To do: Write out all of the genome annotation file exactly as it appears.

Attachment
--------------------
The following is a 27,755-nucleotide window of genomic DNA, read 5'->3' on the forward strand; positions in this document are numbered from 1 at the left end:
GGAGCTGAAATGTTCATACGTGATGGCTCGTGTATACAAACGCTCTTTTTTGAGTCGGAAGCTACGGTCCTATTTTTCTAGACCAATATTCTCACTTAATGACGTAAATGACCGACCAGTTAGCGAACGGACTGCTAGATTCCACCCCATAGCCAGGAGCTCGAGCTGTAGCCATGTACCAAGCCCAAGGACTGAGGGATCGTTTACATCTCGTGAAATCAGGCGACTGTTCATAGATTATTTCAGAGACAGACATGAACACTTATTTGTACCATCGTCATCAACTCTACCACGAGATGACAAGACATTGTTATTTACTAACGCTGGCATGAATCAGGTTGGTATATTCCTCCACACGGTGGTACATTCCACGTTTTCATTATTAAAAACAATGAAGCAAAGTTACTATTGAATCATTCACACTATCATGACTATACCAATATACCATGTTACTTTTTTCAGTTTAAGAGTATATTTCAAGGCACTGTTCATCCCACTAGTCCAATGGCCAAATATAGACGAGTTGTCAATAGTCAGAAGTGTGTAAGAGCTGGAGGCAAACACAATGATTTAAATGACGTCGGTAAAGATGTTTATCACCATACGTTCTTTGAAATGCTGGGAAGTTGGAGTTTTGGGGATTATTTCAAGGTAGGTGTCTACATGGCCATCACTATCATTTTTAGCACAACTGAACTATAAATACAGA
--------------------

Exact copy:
The following is a 27,755-nucleotide window of genomic DNA, read 5'->3' on the forward strand; positions in this document are numbered from 1 at the left end:
GGAGCTGAAATGTTCATACGTGATGGCTCGTGTATACAAACGCTCTTTTTTGAGTCGGAAGCTACGGTCCTATTTTTCTAGACCAATATTCTCACTTAATGACGTAAATGACCGACCAGTTAGCGAACGGACTGCTAGATTCCACCCCATAGCCAGGAGCTCGAGCTGTAGCCATGTACCAAGCCCAAGGACTGAGGGATCGTTTACATCTCGTGAAATCAGGCGACTGTTCATAGATTATTTCAGAGACAGACATGAACACTTATTTGTACCATCGTCATCAACTCTACCACGAGATGACAAGACATTGTTATTTACTAACGCTGGCATGAATCAGGTTGGTATATTCCTCCACACGGTGGTACATTCCACGTTTTCATTATTAAAAACAATGAAGCAAAGTTACTATTGAATCATTCACACTATCATGACTATACCAATATACCATGTTACTTTTTTCAGTTTAAGAGTATATTTCAAGGCACTGTTCATCCCACTAGTCCAATGGCCAAATATAGACGAGTTGTCAATAGTCAGAAGTGTGTAAGAGCTGGAGGCAAACACAATGATTTAAATGACGTCGGTAAAGATGTTTATCACCATACGTTCTTTGAAATGCTGGGAAGTTGGAGTTTTGGGGATTATTTCAAGGTAGGTGTCTACATGGCCATCACTATCATTTTTAGCACAACTGAACTATAAATACAGA